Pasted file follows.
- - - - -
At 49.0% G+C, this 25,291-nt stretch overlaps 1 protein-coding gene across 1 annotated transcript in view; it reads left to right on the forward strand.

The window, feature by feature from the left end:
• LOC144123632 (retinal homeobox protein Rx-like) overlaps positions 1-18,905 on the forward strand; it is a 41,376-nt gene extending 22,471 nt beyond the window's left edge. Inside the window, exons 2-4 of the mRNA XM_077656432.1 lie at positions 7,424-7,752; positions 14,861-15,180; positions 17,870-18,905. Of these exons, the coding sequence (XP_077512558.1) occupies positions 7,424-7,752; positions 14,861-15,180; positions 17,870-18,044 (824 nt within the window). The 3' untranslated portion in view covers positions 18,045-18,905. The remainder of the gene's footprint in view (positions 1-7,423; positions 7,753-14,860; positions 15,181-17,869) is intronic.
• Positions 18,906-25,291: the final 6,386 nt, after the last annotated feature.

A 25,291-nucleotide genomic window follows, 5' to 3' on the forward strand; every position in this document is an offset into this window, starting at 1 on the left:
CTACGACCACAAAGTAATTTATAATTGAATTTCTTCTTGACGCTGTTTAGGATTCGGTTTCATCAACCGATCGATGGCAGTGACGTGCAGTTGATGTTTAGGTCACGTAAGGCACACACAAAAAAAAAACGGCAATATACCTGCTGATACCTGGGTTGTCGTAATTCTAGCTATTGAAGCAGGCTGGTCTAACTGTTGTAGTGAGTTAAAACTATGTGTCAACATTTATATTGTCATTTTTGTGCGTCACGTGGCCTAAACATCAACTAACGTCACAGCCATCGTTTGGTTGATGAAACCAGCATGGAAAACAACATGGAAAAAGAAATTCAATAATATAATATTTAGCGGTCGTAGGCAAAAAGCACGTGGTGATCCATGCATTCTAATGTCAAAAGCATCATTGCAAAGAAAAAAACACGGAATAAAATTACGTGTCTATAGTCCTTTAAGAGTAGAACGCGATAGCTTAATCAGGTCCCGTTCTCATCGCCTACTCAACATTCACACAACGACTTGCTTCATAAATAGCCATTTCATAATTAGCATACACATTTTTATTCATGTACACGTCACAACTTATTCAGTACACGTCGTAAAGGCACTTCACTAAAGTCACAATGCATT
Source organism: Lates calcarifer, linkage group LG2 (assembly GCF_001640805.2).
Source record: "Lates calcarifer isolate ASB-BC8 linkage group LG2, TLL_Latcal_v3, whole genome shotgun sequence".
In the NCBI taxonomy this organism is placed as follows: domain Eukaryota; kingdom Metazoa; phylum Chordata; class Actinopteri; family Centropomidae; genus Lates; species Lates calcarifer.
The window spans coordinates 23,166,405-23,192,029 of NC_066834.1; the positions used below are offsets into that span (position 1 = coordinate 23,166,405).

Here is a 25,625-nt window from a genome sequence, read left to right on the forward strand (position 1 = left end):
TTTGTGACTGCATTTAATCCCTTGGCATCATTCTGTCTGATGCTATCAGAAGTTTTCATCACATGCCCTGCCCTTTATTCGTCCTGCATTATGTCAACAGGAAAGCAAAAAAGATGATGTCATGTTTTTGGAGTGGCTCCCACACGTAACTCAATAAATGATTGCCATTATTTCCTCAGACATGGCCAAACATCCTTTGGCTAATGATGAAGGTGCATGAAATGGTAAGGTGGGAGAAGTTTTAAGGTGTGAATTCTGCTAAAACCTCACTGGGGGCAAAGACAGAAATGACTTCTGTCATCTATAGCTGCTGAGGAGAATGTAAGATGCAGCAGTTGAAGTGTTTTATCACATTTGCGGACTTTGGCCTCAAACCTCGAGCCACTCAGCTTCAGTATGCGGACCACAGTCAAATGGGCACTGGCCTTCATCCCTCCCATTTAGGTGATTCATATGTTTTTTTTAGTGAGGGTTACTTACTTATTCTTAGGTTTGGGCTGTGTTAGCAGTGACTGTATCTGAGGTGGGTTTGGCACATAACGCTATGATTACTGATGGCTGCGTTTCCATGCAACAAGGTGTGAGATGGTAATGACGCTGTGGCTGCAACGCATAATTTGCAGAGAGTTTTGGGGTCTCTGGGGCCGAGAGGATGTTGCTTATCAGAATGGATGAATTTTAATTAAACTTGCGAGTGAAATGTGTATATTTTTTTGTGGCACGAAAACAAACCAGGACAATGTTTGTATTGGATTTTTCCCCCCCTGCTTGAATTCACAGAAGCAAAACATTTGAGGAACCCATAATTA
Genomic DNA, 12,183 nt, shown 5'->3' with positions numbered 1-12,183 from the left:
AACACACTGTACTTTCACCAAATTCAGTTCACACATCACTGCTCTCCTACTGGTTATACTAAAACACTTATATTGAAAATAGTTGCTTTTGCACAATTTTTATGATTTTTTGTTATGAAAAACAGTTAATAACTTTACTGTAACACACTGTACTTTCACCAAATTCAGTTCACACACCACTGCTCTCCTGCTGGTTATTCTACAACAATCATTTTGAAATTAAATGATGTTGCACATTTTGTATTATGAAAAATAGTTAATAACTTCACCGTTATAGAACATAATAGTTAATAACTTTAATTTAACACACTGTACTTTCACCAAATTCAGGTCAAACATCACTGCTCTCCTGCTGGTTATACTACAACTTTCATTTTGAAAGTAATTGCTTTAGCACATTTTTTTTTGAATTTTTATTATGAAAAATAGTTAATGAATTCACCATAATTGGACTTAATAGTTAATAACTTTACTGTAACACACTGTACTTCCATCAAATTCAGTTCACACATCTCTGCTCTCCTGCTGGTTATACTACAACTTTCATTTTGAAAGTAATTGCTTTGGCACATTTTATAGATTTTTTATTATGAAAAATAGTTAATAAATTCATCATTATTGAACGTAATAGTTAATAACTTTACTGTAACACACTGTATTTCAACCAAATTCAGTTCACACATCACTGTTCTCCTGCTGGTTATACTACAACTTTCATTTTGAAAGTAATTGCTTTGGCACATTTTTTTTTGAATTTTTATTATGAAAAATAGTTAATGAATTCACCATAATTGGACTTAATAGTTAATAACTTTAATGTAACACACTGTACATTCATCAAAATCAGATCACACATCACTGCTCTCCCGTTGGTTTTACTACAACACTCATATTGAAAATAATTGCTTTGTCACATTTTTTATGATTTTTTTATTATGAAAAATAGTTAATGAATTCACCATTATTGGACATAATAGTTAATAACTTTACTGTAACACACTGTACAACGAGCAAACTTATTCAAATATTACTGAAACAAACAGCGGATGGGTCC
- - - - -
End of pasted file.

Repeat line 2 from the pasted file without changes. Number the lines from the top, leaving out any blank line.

The window, feature by feature from the left end: